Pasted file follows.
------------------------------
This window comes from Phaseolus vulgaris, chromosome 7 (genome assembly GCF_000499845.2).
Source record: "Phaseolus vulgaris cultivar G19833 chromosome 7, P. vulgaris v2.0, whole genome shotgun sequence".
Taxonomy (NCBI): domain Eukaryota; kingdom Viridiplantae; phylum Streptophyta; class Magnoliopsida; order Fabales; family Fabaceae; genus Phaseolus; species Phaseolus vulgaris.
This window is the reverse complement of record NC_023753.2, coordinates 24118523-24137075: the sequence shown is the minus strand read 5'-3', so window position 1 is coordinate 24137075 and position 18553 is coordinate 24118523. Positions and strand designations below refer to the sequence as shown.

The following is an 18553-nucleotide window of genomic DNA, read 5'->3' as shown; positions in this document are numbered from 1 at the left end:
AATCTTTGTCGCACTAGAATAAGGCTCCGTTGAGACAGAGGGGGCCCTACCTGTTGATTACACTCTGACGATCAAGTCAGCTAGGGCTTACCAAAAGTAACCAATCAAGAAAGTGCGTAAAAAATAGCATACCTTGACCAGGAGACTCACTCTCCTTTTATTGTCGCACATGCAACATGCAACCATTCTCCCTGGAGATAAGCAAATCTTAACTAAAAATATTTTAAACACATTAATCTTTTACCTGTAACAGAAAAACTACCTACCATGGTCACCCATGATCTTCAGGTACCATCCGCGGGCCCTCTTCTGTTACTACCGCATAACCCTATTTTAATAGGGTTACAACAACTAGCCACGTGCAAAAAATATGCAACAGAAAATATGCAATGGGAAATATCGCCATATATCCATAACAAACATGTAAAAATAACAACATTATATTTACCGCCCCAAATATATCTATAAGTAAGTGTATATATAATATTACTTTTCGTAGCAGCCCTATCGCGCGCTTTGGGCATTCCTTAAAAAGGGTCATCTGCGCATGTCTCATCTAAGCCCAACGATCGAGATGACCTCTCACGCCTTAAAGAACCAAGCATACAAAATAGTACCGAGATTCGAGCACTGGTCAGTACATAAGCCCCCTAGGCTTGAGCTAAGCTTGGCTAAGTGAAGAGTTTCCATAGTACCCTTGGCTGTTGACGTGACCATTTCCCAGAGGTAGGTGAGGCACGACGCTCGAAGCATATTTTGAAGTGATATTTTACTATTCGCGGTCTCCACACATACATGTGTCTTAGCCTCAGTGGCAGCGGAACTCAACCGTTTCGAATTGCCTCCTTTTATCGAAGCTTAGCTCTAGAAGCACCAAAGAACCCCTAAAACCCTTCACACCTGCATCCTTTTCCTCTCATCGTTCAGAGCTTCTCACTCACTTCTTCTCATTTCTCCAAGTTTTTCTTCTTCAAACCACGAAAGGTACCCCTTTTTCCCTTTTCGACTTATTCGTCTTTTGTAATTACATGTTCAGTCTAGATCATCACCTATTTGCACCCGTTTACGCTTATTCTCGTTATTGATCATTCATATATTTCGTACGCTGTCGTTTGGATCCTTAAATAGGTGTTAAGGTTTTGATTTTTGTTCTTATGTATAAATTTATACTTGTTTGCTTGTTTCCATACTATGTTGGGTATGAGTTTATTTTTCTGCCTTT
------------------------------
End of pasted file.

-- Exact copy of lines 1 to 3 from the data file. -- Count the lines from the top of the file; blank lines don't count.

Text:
This window comes from Phaseolus vulgaris, chromosome 7 (genome assembly GCF_000499845.2).
Source record: "Phaseolus vulgaris cultivar G19833 chromosome 7, P. vulgaris v2.0, whole genome shotgun sequence".
Taxonomy (NCBI): domain Eukaryota; kingdom Viridiplantae; phylum Streptophyta; class Magnoliopsida; order Fabales; family Fabaceae; genus Phaseolus; species Phaseolus vulgaris.